The Syrian Baker Who’s Bringing the Middle East’s Most Famous Ice Cream to California |


Bakdash, the most celebrated ice-cream parlor in the Middle East, is a
hundred-and-thirty-eight-year-old shop located in the al-Hamidiyah Souk,
an Ottoman-era marketplace in Damascus’s Old City. Men in butcher caps,
white gloves, and coats staff the long, narrow space, serving customers
who over the decades have included King Faisal, of Iraq; Tony Blair;
and Lawrence of Arabia. But the real spectacle is toward the back of the
store, where younger men in tight white T-shirts stand behind chilled
buckets wielding giant wooden pestles. They rhythmically pound what’s
inside: bouza, an ice cream made with mastic, a tree resin that’s the
key component of chewing gum, and sahleb, a flour derived from orchid
roots. Those two ingredients, and the vigorous beating, give bouza its distinctive consistency of cold, stretchy taffy.

Maher Nakhal, who runs a bakery called Le Mirage Pastry, in Anaheim, California, grew
up in Damascus eating at Bakdash once a week, a promised treat at the
end of days spent shopping with his family. The fifty-five-year-old has
been a baker since his late teens, and came to the United States in 1992
at the invitation of his sister. In 2003, he opened his bakery, at the
north end of Anaheim’s Little Arabia district. More than twenty-five
thousand people, primarily of Syrian, Lebanese, Palestinian, and
Egyptian descent, live around a four-mile stretch of the district’s main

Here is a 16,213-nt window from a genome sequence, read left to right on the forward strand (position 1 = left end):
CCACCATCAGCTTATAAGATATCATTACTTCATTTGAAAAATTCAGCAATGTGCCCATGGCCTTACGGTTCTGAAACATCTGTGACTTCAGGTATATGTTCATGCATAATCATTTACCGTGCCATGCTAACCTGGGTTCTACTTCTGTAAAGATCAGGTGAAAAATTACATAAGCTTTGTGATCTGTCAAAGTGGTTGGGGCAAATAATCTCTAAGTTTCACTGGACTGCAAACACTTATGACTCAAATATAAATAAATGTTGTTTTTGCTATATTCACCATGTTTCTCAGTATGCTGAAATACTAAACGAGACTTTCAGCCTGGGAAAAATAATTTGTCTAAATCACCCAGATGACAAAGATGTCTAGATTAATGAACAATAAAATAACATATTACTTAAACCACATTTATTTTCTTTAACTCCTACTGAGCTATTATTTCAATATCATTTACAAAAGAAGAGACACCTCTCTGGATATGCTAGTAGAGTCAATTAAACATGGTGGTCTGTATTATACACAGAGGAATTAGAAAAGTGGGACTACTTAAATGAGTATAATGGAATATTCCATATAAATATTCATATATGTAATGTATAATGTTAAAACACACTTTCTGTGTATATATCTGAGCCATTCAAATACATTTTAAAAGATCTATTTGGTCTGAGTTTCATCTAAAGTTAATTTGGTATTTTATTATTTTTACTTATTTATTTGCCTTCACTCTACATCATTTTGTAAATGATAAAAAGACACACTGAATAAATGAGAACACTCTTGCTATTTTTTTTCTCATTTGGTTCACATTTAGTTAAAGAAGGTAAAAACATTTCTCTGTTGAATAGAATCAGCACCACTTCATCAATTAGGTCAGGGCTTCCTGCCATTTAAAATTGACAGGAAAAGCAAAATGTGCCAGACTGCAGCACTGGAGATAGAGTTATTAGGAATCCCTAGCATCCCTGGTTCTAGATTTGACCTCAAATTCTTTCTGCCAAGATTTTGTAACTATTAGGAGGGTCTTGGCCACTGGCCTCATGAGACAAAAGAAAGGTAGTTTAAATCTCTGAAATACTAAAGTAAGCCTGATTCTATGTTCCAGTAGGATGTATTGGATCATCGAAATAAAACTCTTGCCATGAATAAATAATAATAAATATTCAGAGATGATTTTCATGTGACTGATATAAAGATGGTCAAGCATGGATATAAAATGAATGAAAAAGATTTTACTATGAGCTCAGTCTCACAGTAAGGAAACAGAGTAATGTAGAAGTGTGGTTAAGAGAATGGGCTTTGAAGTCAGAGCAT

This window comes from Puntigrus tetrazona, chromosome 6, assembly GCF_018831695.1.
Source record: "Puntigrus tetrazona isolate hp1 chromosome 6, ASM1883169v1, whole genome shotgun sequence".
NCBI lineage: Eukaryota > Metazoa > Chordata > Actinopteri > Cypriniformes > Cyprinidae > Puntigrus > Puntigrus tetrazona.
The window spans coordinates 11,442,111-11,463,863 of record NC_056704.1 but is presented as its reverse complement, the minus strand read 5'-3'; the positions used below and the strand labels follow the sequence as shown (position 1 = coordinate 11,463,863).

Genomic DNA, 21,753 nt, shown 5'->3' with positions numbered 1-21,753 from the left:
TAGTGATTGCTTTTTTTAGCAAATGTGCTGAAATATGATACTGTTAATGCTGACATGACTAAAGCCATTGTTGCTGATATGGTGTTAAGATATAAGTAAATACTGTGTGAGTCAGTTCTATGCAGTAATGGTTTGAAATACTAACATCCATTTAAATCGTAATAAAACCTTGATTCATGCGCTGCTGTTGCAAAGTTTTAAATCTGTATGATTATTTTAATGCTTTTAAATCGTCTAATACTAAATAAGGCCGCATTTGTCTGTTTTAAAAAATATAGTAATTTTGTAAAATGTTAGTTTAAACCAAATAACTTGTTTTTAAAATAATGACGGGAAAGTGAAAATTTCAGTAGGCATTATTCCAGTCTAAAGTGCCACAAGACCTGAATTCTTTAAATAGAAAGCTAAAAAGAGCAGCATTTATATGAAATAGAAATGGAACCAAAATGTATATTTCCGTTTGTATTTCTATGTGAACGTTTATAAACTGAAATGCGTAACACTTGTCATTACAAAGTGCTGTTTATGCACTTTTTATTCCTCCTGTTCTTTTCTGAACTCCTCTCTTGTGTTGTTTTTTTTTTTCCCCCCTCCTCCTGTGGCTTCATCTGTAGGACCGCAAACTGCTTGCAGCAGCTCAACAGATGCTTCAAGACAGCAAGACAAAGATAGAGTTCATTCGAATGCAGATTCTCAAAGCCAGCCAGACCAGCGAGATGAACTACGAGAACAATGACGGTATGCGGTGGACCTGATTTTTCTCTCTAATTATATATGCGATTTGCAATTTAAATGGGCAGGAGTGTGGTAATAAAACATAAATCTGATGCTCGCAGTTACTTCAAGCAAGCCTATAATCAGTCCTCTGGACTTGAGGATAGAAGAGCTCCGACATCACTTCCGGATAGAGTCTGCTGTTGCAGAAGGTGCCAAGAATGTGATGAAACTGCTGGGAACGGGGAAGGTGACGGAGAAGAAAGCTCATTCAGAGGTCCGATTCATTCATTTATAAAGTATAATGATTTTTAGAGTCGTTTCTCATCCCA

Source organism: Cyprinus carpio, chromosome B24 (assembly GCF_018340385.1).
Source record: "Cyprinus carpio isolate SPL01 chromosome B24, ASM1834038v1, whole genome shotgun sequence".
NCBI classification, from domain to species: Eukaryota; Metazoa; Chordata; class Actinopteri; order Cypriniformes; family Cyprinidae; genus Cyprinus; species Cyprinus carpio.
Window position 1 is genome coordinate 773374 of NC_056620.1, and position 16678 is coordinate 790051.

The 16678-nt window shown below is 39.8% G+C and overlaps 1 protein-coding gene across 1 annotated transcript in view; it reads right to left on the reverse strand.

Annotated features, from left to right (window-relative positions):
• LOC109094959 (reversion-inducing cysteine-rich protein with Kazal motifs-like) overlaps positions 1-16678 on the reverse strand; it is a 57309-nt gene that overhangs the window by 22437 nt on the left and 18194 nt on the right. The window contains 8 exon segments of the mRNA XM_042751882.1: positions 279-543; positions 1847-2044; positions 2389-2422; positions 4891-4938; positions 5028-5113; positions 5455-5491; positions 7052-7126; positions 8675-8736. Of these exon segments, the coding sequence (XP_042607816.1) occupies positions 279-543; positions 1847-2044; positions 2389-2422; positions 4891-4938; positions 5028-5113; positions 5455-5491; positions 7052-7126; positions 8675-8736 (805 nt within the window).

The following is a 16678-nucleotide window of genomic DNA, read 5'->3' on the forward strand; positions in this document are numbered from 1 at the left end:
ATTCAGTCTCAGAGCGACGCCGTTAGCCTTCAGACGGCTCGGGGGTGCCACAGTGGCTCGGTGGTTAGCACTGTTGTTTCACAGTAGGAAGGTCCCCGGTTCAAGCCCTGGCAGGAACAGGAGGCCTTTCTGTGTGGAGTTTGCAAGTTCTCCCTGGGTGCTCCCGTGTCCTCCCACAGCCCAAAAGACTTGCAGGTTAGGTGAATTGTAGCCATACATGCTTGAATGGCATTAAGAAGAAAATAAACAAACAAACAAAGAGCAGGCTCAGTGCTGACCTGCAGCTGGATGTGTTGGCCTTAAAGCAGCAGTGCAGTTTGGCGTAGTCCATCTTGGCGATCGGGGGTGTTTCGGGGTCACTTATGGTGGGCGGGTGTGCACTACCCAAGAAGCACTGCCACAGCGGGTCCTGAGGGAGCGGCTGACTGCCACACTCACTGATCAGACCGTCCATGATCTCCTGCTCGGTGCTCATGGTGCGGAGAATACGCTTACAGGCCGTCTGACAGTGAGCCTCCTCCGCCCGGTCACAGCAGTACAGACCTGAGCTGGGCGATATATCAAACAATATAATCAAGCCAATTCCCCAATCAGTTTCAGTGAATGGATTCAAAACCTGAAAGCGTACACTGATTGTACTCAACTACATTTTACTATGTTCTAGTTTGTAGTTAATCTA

thoroughfare, Brookhurst Street, making it one of the largest Middle
Eastern enclaves in the United States. Hookah lounges, mosques, kebab
houses, and Arab grocery stores occupy shopping plazas that also host
tattoo parlors, smoke shops, and car alarm stores. “There were a lot of
Arabs when I opened, and there’s even more now,” Nakhal, who has blue
eyes, a sturdy mustache, and the affability of a favorite uncle, said on
a recent weekday morning. “This can be the next Dearborn, Michigan.”

Around five years ago, just before the Syrian civil war escalated,
Nakhal travelled to Damascus to visit his family. The neighborhood around
Bakdash, which contains national treasures like the Mausoleum of Saladin
and the Umayyad Mosque, has seen little violence during the country’s
conflict (although its owners opened a satellite shop in Amman some
years ago to serve the half-million Syrians who have fled to neighboring
Jordan). Soon after Nakhal returned to the U.S., an influx of refugees
reached Anaheim, and Nakhal had the idea to serve bouza in his shop. He
ordered a machine over the phone from the Syrian manufacturer who makes
Bakdash’s models; with shipping costs and tariffs, it cost him around
twelve thousand dollars. “I wanted to bring my childhood back to the
United States,” he said.

The contraption looks like a taco cart—wheeled, rectangular, waist-high—with a compressor and a freezer instead of a gas tank, and a
built-in steel tub that chills the ice cream to forty degrees below
zero. Nakhal commissioned a handcrafted brass bas-relief to decorate its
sides; it features a man who stands behind a similar machine as he holds
a pestle almost as large as he is. Above the man, in Arabic, are the
words “Arabic Ice Cream.” Other than these custom details, there’s nothing
particularly unique about Bakdash’s bouza machine; Alibaba lists similar
models (complete with a fake Bakdash logo and the wrong year of its
founding) for under a thousand dollars. But Nakhal insists that he
needed an authentic model in order to make bouza right. When I visited